- Learn to say NO – Just because you’re asked to serve on yet another committee doesn’t mean you have to. You don’t have to attend every single game your kids or grandkids participate in. Someone else can cover that extra work shift. It doesn’t always have to be you. It’s ok to say no, especially when you are feeling stretched too thin. Say no to over scheduling and stress. Say yes to heart health.
- EZ Exercise – A good workout is a great stress reliever. In order to ensure you make time for exercise, make it easy. Don’t join the gym if you know you’ll never go. Don’t take up running if you hate to run. Pick something you enjoy and is the most convenient for you.
- Pet your dog – Petting your dog or cat helps your body release the hormone oxytocin that is known to reduce stress. This is no small thing to heart health when you consider the toll that stress takes on the body.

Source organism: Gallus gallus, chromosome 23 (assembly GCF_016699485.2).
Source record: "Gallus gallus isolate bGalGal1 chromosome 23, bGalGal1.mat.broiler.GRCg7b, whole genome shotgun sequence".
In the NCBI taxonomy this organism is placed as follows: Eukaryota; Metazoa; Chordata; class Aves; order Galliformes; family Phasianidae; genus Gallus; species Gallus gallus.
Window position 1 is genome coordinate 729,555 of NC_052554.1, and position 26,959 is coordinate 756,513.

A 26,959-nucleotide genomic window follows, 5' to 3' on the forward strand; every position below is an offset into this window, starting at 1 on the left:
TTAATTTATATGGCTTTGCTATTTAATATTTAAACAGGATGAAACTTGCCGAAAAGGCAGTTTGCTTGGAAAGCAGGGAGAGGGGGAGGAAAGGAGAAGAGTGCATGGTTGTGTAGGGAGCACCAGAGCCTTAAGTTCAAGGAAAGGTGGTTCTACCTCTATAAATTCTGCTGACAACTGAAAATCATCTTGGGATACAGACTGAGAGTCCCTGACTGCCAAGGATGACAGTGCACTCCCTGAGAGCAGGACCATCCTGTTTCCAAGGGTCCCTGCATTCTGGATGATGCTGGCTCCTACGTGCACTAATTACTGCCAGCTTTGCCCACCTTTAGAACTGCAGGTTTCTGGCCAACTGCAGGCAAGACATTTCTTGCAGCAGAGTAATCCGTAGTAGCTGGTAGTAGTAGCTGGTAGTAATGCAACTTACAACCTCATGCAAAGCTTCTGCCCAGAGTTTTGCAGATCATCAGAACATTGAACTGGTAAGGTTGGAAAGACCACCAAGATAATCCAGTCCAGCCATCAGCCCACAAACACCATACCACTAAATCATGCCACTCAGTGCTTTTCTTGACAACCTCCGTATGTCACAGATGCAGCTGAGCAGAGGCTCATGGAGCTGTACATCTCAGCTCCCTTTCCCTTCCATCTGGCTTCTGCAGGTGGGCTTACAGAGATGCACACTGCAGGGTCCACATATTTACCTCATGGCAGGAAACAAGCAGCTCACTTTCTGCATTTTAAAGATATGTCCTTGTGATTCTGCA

- Track Stress Level Changes - As you take steps to monitor and reduce your stress level, another helpful step is to see if what you are doing is truly affecting your cardiovascular system. The most reliable way to do this is by monitoring your blood pressure at home.
With the use of a home blood pressure measuring device, you can track your heart health. As you make changes in your lifestyle, you can track changes in your blood pressure. This will help you see what is working best, and know what additional changes should be made. Making healthy choices will result in healthy blood pressure numbers and reduced risk of heart disease.Tracking changes in your blood pressure is easy with Hello Heart (iOS, Android), a free app that works with all blood pressure monitoring devices. There is no added stress of difficult records or processes. You can download the Hello Heart (iOS, Android) app now to start tracking your stress levels today.